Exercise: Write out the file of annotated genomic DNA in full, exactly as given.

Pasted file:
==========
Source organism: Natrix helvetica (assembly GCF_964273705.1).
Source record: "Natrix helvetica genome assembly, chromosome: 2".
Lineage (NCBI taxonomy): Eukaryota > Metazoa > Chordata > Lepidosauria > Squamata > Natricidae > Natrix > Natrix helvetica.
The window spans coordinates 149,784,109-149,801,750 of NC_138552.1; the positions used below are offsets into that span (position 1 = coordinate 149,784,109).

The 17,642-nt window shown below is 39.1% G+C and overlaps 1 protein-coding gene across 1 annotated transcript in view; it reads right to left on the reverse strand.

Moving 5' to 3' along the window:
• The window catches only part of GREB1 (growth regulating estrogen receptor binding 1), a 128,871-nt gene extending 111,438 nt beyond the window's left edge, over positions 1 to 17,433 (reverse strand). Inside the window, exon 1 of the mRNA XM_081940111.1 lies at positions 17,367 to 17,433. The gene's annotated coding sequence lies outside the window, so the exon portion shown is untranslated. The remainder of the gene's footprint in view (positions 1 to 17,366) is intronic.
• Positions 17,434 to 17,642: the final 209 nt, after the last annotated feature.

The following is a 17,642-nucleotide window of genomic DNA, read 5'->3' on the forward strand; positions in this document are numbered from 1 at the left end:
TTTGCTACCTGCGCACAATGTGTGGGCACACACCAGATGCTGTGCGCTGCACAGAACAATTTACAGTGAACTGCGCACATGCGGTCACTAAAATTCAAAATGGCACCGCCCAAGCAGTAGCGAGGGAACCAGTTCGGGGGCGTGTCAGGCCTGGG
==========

Source organism: Natrix helvetica (assembly GCF_964273705.1).
Source record: "Natrix helvetica genome assembly, chromosome: 2".
Lineage (NCBI taxonomy): Eukaryota > Metazoa > Chordata > Lepidosauria > Squamata > Natricidae > Natrix > Natrix helvetica.
The window spans coordinates 149,784,109-149,801,750 of NC_138552.1; the positions used below are offsets into that span (position 1 = coordinate 149,784,109).

The 17,642-nt window shown below is 39.1% G+C and overlaps 1 protein-coding gene across 1 annotated transcript in view; it reads right to left on the reverse strand.

Moving 5' to 3' along the window:
• The window catches only part of GREB1 (growth regulating estrogen receptor binding 1), a 128,871-nt gene extending 111,438 nt beyond the window's left edge, over positions 1 to 17,433 (reverse strand). Inside the window, exon 1 of the mRNA XM_081940111.1 lies at positions 17,367 to 17,433. The gene's annotated coding sequence lies outside the window, so the exon portion shown is untranslated. The remainder of the gene's footprint in view (positions 1 to 17,366) is intronic.
• Positions 17,434 to 17,642: the final 209 nt, after the last annotated feature.

The following is a 17,642-nucleotide window of genomic DNA, read 5'->3' on the forward strand; positions in this document are numbered from 1 at the left end:
TTTGCTACCTGCGCACAATGTGTGGGCACACACCAGATGCTGTGCGCTGCACAGAACAATTTACAGTGAACTGCGCACATGCGGTCACTAAAATTCAAAATGGCACCGCCCAAGCAGTAGCGAGGGAACCAGTTCGGGGGCGTGTCAGGCCTGGG